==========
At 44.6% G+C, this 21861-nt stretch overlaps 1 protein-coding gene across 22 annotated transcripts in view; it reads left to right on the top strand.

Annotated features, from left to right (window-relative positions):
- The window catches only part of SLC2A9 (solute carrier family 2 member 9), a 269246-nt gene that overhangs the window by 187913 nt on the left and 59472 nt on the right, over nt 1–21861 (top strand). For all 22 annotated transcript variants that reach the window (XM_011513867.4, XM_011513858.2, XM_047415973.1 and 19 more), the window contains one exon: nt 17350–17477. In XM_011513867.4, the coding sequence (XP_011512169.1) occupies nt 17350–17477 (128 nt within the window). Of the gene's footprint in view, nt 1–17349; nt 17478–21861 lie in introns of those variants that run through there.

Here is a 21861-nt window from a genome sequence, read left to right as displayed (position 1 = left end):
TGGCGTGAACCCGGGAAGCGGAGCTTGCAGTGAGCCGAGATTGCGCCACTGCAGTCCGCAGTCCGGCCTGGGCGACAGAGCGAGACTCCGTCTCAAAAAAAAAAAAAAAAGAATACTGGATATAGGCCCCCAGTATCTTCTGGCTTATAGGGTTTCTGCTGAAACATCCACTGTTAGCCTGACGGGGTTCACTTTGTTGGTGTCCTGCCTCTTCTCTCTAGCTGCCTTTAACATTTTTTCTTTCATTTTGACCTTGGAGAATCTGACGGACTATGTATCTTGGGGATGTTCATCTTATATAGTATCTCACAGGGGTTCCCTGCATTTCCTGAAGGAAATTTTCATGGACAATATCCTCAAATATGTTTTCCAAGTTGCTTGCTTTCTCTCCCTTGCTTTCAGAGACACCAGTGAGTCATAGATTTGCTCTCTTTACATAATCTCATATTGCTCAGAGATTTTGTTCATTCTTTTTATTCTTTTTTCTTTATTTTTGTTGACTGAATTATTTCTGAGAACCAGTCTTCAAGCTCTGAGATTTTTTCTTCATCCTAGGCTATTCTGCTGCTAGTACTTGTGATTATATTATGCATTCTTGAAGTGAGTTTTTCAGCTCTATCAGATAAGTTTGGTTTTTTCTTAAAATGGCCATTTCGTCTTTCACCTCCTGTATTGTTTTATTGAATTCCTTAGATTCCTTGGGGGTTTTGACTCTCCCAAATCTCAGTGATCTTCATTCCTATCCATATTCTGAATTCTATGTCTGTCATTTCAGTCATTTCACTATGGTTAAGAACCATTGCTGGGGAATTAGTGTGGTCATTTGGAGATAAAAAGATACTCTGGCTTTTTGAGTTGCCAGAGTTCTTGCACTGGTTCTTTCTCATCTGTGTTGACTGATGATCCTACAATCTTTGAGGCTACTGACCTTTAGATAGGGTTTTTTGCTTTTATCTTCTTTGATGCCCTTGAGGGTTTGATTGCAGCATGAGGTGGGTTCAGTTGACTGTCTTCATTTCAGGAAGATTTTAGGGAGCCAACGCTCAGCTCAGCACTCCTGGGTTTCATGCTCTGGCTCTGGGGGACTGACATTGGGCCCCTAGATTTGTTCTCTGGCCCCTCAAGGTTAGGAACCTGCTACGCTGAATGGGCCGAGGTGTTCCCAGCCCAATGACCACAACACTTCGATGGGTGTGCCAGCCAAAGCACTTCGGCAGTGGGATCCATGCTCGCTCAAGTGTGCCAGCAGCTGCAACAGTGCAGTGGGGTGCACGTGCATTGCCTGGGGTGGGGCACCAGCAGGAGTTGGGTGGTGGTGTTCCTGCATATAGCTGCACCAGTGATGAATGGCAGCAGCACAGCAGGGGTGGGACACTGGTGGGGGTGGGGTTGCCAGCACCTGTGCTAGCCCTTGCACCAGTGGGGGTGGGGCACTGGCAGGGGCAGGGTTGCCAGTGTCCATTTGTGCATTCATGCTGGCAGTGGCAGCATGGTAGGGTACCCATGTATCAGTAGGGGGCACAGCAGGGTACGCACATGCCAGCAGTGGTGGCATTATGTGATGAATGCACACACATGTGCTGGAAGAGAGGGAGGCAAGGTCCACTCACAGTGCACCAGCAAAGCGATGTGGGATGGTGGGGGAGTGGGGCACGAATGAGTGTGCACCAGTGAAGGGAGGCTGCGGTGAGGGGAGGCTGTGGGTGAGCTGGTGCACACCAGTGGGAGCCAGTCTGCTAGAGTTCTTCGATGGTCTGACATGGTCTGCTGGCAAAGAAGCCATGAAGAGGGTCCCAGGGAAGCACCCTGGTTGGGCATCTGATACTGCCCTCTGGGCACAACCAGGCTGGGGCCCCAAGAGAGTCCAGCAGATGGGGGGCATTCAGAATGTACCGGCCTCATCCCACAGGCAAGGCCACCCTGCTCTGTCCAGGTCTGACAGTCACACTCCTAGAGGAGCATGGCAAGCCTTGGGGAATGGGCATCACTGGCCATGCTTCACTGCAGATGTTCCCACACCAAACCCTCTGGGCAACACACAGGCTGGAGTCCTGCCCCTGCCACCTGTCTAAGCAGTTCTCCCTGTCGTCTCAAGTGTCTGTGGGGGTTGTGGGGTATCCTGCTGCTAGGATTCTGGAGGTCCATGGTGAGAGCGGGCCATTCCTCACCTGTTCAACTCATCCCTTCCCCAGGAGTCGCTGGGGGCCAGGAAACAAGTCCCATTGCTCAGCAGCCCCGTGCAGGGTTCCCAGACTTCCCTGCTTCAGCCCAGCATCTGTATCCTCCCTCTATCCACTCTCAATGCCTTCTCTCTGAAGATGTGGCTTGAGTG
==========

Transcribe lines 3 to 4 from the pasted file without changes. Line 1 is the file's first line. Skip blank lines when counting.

- The window catches only part of SLC2A9 (solute carrier family 2 member 9), a 269246-nt gene that overhangs the window by 187913 nt on the left and 59472 nt on the right, over nt 1–21861 (top strand). For all 22 annotated transcript variants that reach the window (XM_011513867.4, XM_011513858.2, XM_047415973.1 and 19 more), the window contains one exon: nt 17350–17477. In XM_011513867.4, the coding sequence (XP_011512169.1) occupies nt 17350–17477 (128 nt within the window). Of the gene's footprint in view, nt 1–17349; nt 17478–21861 lie in introns of those variants that run through there.

Here is a 21861-nt window from a genome sequence, read left to right as displayed (position 1 = left end):